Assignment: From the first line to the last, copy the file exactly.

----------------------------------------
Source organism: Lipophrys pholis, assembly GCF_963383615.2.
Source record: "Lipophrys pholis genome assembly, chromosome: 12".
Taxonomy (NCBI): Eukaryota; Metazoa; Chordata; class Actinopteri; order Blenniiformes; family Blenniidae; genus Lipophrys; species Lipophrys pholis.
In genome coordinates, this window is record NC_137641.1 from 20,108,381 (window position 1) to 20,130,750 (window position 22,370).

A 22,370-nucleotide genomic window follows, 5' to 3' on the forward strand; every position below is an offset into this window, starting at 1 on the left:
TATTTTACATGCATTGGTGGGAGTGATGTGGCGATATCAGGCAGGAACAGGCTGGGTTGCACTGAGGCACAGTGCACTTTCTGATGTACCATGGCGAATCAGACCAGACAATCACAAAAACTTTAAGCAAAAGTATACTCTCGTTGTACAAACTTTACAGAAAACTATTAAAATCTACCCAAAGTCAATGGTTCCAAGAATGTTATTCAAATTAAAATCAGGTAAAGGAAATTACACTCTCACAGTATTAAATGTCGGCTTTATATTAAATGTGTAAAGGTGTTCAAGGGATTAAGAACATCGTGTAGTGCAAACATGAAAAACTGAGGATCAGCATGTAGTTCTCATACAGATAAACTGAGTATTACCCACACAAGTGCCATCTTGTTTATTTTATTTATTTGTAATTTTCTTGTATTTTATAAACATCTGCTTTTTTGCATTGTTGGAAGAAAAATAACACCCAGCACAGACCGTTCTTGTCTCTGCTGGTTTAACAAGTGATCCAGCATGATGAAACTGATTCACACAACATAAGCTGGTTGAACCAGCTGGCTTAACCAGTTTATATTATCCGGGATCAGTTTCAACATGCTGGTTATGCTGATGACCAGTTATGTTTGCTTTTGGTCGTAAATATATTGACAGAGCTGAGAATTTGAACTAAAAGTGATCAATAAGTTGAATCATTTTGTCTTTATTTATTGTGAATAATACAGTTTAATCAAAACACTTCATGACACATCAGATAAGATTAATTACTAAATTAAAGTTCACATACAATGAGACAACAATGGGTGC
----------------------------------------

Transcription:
Source organism: Lipophrys pholis, assembly GCF_963383615.2.
Source record: "Lipophrys pholis genome assembly, chromosome: 12".
Taxonomy (NCBI): Eukaryota; Metazoa; Chordata; class Actinopteri; order Blenniiformes; family Blenniidae; genus Lipophrys; species Lipophrys pholis.
In genome coordinates, this window is record NC_137641.1 from 20,108,381 (window position 1) to 20,130,750 (window position 22,370).

A 22,370-nucleotide genomic window follows, 5' to 3' on the forward strand; every position below is an offset into this window, starting at 1 on the left:
TATTTTACATGCATTGGTGGGAGTGATGTGGCGATATCAGGCAGGAACAGGCTGGGTTGCACTGAGGCACAGTGCACTTTCTGATGTACCATGGCGAATCAGACCAGACAATCACAAAAACTTTAAGCAAAAGTATACTCTCGTTGTACAAACTTTACAGAAAACTATTAAAATCTACCCAAAGTCAATGGTTCCAAGAATGTTATTCAAATTAAAATCAGGTAAAGGAAATTACACTCTCACAGTATTAAATGTCGGCTTTATATTAAATGTGTAAAGGTGTTCAAGGGATTAAGAACATCGTGTAGTGCAAACATGAAAAACTGAGGATCAGCATGTAGTTCTCATACAGATAAACTGAGTATTACCCACACAAGTGCCATCTTGTTTATTTTATTTATTTGTAATTTTCTTGTATTTTATAAACATCTGCTTTTTTGCATTGTTGGAAGAAAAATAACACCCAGCACAGACCGTTCTTGTCTCTGCTGGTTTAACAAGTGATCCAGCATGATGAAACTGATTCACACAACATAAGCTGGTTGAACCAGCTGGCTTAACCAGTTTATATTATCCGGGATCAGTTTCAACATGCTGGTTATGCTGATGACCAGTTATGTTTGCTTTTGGTCGTAAATATATTGACAGAGCTGAGAATTTGAACTAAAAGTGATCAATAAGTTGAATCATTTTGTCTTTATTTATTGTGAATAATACAGTTTAATCAAAACACTTCATGACACATCAGATAAGATTAATTACTAAATTAAAGTTCACATACAATGAGACAACAATGGGTGC